MAP at Home Psychosocial Manual

Breed, Ananda and Uwihoreye, Chaste (2021) MAP at Home Psychosocial Manual. Manual. Mobile Arts for Peace.

Mobile Arts for Peace (MAP) at Home Psychosocial Module
MAP at Home Psychosocial Module_29.11.21.pdf - Whole Document

Item Type:Paper or Report (Manual)
Item Status:Live Archive


The MAP at Home Psychosocial Manual delivers five units covering the following themes: 1) Emotion; 2) Sharing Stories; 3) Active Listening & Deep Stories; 4) Family & Community Engagement; 5) Give & Take. The exercises were delivered as part of online digital workshops delivered between March - August 2021 with over 108 research participants working in five Districts of Rwanda.

In Kinyarwanda, the proverb ababiri bashyize hamwe baruta umunani barasana means ‘two friends working together are greater than eight person that are in fight’. We use this proverb to show how working together collectively can contribute towards making positive social change and to support community aspirations. Collective and social support offers a space to understand emotions and to establish trust between young people and their community. This manual focuses on understanding self and other, expressing oneself through visual and performance-based methods, and enabling a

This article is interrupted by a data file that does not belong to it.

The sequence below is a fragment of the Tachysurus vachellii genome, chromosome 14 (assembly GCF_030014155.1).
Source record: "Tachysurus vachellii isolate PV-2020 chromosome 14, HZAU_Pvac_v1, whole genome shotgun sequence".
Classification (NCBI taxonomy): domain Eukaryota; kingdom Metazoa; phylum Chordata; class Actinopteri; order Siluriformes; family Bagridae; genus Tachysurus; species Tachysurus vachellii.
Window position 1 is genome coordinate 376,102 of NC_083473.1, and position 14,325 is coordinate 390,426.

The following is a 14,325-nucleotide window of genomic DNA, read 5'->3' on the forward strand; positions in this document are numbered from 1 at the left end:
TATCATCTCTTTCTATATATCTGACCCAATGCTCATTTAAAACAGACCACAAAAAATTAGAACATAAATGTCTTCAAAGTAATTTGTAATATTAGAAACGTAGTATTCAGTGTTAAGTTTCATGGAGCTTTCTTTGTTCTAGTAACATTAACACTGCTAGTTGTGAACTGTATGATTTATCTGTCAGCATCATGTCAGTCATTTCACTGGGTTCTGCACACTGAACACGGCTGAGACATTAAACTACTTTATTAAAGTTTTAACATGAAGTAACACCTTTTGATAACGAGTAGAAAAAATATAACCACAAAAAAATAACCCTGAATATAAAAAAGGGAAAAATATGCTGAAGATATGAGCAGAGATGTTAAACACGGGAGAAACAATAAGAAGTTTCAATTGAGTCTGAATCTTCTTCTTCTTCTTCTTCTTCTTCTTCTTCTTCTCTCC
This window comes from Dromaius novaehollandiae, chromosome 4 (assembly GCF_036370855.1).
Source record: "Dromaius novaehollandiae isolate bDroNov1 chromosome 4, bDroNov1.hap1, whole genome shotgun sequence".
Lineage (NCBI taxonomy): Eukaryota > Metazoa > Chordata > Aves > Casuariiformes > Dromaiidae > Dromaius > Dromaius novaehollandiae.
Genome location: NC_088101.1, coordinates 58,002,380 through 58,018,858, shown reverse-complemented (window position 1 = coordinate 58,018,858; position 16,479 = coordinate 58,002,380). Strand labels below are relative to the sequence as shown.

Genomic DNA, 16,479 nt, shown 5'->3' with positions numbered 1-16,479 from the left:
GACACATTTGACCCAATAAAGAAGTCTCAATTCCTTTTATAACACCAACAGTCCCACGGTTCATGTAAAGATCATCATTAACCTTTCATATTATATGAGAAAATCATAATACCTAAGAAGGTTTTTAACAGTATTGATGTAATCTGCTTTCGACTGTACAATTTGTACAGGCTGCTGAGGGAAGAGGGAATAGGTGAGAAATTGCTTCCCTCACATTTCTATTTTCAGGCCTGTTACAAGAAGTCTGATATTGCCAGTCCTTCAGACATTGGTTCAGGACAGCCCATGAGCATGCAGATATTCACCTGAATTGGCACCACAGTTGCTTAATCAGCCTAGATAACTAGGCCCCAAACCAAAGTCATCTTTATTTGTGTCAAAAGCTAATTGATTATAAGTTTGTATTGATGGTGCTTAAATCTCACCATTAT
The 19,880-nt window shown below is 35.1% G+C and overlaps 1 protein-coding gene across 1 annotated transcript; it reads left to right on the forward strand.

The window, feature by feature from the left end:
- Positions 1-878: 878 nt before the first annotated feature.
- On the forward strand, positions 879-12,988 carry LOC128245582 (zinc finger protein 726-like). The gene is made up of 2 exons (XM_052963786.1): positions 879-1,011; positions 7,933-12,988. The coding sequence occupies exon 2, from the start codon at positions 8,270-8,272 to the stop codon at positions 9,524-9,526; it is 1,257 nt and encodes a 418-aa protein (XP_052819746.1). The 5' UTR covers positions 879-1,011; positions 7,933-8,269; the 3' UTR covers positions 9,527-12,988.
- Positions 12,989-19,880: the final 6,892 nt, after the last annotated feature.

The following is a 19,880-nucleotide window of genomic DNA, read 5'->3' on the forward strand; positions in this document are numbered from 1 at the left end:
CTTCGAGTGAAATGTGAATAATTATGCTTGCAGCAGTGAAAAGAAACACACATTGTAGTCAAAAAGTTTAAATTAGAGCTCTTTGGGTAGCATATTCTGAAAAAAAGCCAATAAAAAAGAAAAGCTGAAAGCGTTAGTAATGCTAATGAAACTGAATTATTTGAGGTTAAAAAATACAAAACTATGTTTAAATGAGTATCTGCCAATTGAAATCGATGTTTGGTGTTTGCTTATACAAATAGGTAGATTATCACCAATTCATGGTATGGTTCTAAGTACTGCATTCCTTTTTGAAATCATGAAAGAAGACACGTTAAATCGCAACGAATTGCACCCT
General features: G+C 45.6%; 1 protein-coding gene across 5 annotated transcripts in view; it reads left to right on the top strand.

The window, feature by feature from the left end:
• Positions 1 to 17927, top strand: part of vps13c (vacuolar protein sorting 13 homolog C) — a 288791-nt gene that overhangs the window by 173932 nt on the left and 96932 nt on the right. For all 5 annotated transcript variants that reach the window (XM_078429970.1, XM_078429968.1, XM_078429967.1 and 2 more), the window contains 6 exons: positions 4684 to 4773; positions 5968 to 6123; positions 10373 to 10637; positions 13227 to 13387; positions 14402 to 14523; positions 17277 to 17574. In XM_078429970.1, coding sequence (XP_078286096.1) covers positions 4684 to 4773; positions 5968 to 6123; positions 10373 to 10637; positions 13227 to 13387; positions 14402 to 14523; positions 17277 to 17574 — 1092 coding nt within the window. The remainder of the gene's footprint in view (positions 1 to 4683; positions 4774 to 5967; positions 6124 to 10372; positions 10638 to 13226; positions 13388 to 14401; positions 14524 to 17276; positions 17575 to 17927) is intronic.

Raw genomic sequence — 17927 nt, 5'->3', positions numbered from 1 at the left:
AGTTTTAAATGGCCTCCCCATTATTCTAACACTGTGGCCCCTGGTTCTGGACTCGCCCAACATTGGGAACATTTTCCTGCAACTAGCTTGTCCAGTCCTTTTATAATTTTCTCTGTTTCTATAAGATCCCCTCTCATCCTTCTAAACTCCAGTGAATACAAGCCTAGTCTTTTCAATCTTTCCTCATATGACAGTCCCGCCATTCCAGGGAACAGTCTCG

space to share individual and group reflections based on how to understand emotions and to develop trust.
Research has proven that as a result of the 1994 Rwandan genocide, elements of trust and hope have been adversely affected. In Rwanda, it has been found that psychosocial interventions are an important contribution to building individual and community resilience, social cohesion and trust. The lack or absence of trust has been shown to not only effect
victims of the genocide but have transgenerational effects with young people encountering issues with developing meaningful relationships. Arts-based approaches and its core conventions of trust building and team building can support psychosocial wellbeing. The exercises aim to combine arts-based approaches with psychosocial interventions for young people to explore emotions and to develop trust. To summarise, the Rwandan proverb ahari abagabo ntihapfa abando means ‘where there are men, others could never die’. The proverb summarises the intention of the unit; collective working can support the resolution of internal psychological conflicts whilst developing positive social outcomes.

Keywords:Psychosocial intervention, Arts-based research
Subjects:W Creative Arts and Design > W990 Creative Arts and Design not elsewhere classified
Divisions:College of Arts > School of Fine & Performing Arts > School of Fine & Performing Arts (Performing Arts)
ID Code:47448
Deposited On:30 Nov 2021 14:02

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